The Planners Guide to Visual Thinking #9 – Re-wild Your Brand

02.05.2017

Written By: Bhavin Pabari and Jonathan McConnell (guest writers)

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Following on from the initial BAMM post about re-wild, BAMM has invited our guest writers, Bhavin and Jonathan, Planners at Grey London who joined us last week for our BAMM Academy training programme. They share with the Planning community some of their learnings from the time here with us, as well as their take on how Planners can approach Re-wild for the brands they work on.

At the edges of culture, we are starting to see more of a desire for wildness and serendipity in people’s lives. We all desire a chance to break out from our routine and experience something new. For example, people have the desire to throw themselves out a plane and risk their lives; in the past two years, British Parachute Association has grown to its largest ever membership base.

 

Only a year ago, this man could have thought that jumping off a plane wouldn’t be his idea of fun

We can take some cues from the French sociologist Pierre Bourdieu, who split culture into the Universe of Discourse and the Universe of the Undiscussed.

The universe of discourse consists of heterodoxy (the safe conversations that confirm what you know and believe) and orthodoxy (the acceptable conversations in culture that happen around accepted beliefs).

The universe of the undiscussed is where the unsaid and unexperienced lives. The illicit conversations about how people really feel. The unusual experiences that happen on the fringes of culture.

Trump’s traction comes from his talent in speaking what no one had said before – and a lot of people would love to hear

Most brands products and communications circulate in the Universe of Discourse – what we see on the front pages of newspapers, read on Facebook feeds and consume through our TV. It’s the safe space for brands to speak to consumers.

However the power for brands is to create communications and experiences in the universe of the undiscussed, the cultural silence that exists where no discourse is taking place.

This is the Wild for brands and advertisers.

This is where you need to get people to build a flying machine to launch off a pier like Red Bull did with Flugtag. This is where you need to say that a chocolate bar is not for girls, like Yorkie.

Yorkie started to put some truths out there, just to provoke more women to buy the brand

How can planners encourage our clients to move from discourse of the Discussed into The Undiscussed? How can you best explore the Wild?

Whom to Discuss The Undiscussed with?

Clients often have a strong, prescriptive idea of how to construct their consumer research around their target segment. But it’s easy to find people to re-inforce your hypothesis.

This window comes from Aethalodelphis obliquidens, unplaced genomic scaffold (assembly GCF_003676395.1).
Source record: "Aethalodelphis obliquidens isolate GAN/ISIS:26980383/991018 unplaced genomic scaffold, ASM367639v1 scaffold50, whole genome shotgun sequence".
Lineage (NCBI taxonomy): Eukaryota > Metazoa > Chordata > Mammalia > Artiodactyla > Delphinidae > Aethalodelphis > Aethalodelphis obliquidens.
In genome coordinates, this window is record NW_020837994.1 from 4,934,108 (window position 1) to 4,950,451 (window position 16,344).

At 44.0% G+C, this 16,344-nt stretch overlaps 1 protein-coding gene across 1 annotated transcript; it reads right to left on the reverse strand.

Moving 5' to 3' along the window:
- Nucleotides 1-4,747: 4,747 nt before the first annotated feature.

If you shoot for the people at the centre of the target every time, are you going to get any variety in the answers you receive?

Ask the question when you’re looking at recruitment for your research: are there any people who live at the fringes of your consumer base that can give you a closer insight into where your category’s wild places lie?

Who are the people repurposing your jeans; building modifications to your software app; or using your lip balm as face paint? Why have they not been influenced by the same unspoken rules as everyone else, and what can you learn from it?

How to Discuss The Undiscussed?

If you’re trying to identify The Undiscussed, don’t underestimate the power of silence.

When interviewing respondents, we unconsciously give cues to lead the conversation back towards the safe spaces. We fixate on making on them feel comfortable to engender a feeling of trust.

We prompt them with pieces of existing advertising we’ve seen and make reference to bits of widely experienced culture.

Instead of simply focusing on getting them to say something, weaponise silence. To get to the heart of what a respondent is really thinking, rather than what is easiest for them to say, leave a blank canvas for them to fill in.

Additionally, it’s worth considering whether the traditional focus group format is going to best bring these answers to life for you.

Are there other, more immersive, methods – such as ethnography or video diaries – that can better tease out the differences between the discourse of what people are saying, and what people are actually doing?

Re-wilding Your Brand

Once you get a sense of how to unpick the unspoken assumptions, how do you best set about deconstructing them?

Is it a question of taking the insight to the client and building it into product development?

Do you need to leverage new channels and new ways of speaking to address a new audience, or your own audience in a different way?

Do you need to reassess the brand character and positioning you’ve been trying to force onto your consumers?

By better interrogating your planning process, you can re-wild your brand – leading to new experiences, new conversations and more powerful communications.

The suburbs dream of violence. Asleep in their drowsy villas, sheltered by benevolent shopping malls, they wait patiently for the nightmares that will wake them into more passionate world’ J. G. BALLARD

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